I found this very interesting atricle on how Virtualization and Cisco Nexus combine to eliminate blade servers. Now, personally I've never been the biggest fan of Blade servers. yes, maybe for Citrix environments, they seem to be perfect, but I've never seen the need and flexibility of them in virtualized environments.
The article below looks at why blade servers have never really made sense in Virtual Infrastructure Architectures, and I have to say I agree with all of it!
With VMware Distributed Virtual Switch or DVS, one of the new features in the upcomming VMware VI4, allows you to create Virtual Switchs at a cluster level and assign ESX Servers to them. Up to now, in VI3, virtual switches can only be created at a host level, and if in a DRS/HA Cluster, these virtual switches are normally configured the same across all hosts. With DVS, you only have to create a virtual switch once and assign it to all hosts. It also allows you to migrate virtual machines on existing virtual networks to a new network all with a few clicks!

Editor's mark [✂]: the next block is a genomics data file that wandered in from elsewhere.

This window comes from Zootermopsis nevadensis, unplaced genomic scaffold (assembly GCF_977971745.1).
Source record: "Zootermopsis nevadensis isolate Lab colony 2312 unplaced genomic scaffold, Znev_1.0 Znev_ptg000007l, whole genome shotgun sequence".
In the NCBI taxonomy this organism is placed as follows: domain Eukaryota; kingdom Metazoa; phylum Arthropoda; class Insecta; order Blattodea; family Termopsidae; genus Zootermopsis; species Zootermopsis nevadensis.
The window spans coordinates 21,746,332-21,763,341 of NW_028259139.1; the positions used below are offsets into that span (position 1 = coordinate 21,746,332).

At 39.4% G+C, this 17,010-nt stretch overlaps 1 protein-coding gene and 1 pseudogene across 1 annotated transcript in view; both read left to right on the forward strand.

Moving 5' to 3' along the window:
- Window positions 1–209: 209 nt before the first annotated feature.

VMware Fault Tolerance, a new feature of VMware Virtual Infrastructure 4, provides the highest level on High Availability to Virtual Machines in the Virtual Infrastructure. Fault tolerance, in basic terms, creates a clone of a running virtual machine using VMotion technology. This then replicates, in real time, changes made on the primary virtual machine to the secondary virtual machine. Both virtual machines have the same IP address and the same MAC address.
This video demonstrates the steps to configure an ESX server's network configuration via the service console. Commentry will follow soon.
This Video demonstrates how to configure the ESX Network with the VMware Virtual Infrastructure Client.
This video demonstrates connecting to the ESX Server for the first time with the VI Client.